Nathaniel D. Hale, soulful singer of gangsta rap known as Nate Dogg, dies at 41
Nathaniel D. Hale, a singer known as Nate Dogg, whose mellow baritone provided soul and swagger to gangsta rap in the 1990s and 2000s, died March 15 of complications from a series of strokes at a care facility near Long Beach, Calif. He was 41.
The son of a Baptist minister, Mr. Hale started his career in a Mississippi gospel choir and became one of the most prolific hip-hop artists of his generation.
His vocals were featured on hundreds of tracks, and his smooth voice was said to possess a nearly mythical hit-making quality. Scores of his collaborations appeared in the upper ranks of the Billboard charts.
He was considered hip-hop royalty through his association with many of the genre's top artists, including Dr. Dre, Snoop Dogg, Tupac Shakur, Eminem, Ludacris, 50 Cent and Fabolous.
"There was no other singer like Nate Dogg," Bonsu Thompson, editor-in-chief of hip-hop magazine Source, said in an interview.
Thompson said that Mr. Hale had a "biblical voice" and sang "about things that were taboo to mainstream America," including "threesomes, smoking weed and drinking beer."
"It was that juxtaposition," Thompson said, "that made him so attractive."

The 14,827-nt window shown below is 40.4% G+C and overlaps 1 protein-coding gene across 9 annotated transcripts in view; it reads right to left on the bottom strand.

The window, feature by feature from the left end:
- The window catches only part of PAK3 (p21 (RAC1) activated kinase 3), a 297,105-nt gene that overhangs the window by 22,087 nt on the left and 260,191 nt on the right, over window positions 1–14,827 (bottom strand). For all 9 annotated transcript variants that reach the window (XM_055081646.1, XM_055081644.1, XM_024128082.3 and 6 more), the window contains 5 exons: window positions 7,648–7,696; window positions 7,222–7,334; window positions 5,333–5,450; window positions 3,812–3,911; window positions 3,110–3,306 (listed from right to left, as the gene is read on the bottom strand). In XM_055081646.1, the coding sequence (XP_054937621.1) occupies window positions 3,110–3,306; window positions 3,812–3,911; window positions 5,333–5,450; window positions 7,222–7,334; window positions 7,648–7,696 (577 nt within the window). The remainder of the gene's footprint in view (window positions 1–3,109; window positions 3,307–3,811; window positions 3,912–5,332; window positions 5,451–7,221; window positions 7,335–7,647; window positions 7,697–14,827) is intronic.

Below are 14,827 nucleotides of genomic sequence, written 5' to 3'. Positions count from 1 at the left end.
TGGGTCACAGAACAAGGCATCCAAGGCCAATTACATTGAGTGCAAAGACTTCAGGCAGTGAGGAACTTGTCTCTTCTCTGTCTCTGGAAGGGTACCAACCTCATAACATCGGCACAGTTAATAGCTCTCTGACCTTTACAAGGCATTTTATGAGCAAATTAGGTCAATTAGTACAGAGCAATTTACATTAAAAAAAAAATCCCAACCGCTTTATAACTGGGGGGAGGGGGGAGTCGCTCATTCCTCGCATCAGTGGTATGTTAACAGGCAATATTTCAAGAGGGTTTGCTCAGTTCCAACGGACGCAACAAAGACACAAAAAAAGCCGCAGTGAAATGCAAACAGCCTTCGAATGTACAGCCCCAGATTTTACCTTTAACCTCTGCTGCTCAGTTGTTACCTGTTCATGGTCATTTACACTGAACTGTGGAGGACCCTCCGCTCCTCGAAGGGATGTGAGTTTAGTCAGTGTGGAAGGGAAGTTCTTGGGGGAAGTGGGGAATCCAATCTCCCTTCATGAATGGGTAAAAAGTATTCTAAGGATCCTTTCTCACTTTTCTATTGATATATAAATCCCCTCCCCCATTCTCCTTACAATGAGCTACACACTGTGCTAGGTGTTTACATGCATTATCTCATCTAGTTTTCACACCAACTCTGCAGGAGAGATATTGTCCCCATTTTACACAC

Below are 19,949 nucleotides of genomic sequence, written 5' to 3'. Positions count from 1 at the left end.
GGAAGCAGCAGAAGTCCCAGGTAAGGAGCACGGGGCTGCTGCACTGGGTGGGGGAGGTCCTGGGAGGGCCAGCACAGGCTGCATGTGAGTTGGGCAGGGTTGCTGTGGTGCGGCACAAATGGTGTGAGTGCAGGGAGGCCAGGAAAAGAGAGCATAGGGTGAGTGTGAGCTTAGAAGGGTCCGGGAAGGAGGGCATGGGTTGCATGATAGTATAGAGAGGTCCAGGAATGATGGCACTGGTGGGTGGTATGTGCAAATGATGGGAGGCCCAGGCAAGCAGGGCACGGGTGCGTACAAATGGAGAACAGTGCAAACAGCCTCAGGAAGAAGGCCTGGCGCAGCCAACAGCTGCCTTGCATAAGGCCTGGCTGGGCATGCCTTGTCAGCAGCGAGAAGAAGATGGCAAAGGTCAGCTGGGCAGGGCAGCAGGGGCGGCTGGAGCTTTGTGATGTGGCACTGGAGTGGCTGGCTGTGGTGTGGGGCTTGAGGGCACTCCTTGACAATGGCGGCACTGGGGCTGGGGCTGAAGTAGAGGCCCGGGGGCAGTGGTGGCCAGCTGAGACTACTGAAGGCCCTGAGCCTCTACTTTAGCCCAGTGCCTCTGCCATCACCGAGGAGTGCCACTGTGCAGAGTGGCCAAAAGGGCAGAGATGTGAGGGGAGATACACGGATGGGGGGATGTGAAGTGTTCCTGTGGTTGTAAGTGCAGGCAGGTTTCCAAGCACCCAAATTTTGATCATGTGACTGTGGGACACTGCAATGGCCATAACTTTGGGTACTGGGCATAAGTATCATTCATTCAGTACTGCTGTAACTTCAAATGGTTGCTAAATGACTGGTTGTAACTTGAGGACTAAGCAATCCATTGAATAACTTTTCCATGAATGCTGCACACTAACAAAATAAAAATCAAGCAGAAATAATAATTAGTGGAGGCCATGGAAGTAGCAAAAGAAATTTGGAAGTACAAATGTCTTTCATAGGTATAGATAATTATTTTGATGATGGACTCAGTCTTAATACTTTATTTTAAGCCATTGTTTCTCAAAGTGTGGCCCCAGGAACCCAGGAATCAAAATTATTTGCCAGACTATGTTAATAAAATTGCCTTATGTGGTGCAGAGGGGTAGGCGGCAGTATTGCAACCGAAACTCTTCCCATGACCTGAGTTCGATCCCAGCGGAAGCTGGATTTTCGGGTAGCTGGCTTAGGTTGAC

While living in Long Beach, Calif., Mr. Hale became close friends with Calvin Broadus, who became Snoop Dogg, and Warren Griffin III, or Warren G.
The three musicians formed a group known as 213, after the Los Angeles area code, and they distributed a homemade demo tape from the trunk of a car.
The tape eventually made it into the hands of producer Dr. Dre, who featured all three on his first rap album, "The Chronic" (1992).
Dr. Dre's debut became an international success, and Mr. Hale's voice helped define its laid-back sub-genre known as G-Funk, or gangsta funk.
In 1994, Mr. Hale emerged as a star in his own right by appearing on Warren G's popular single "Regulate," which recounts the tale of a violent late-night gang encounter.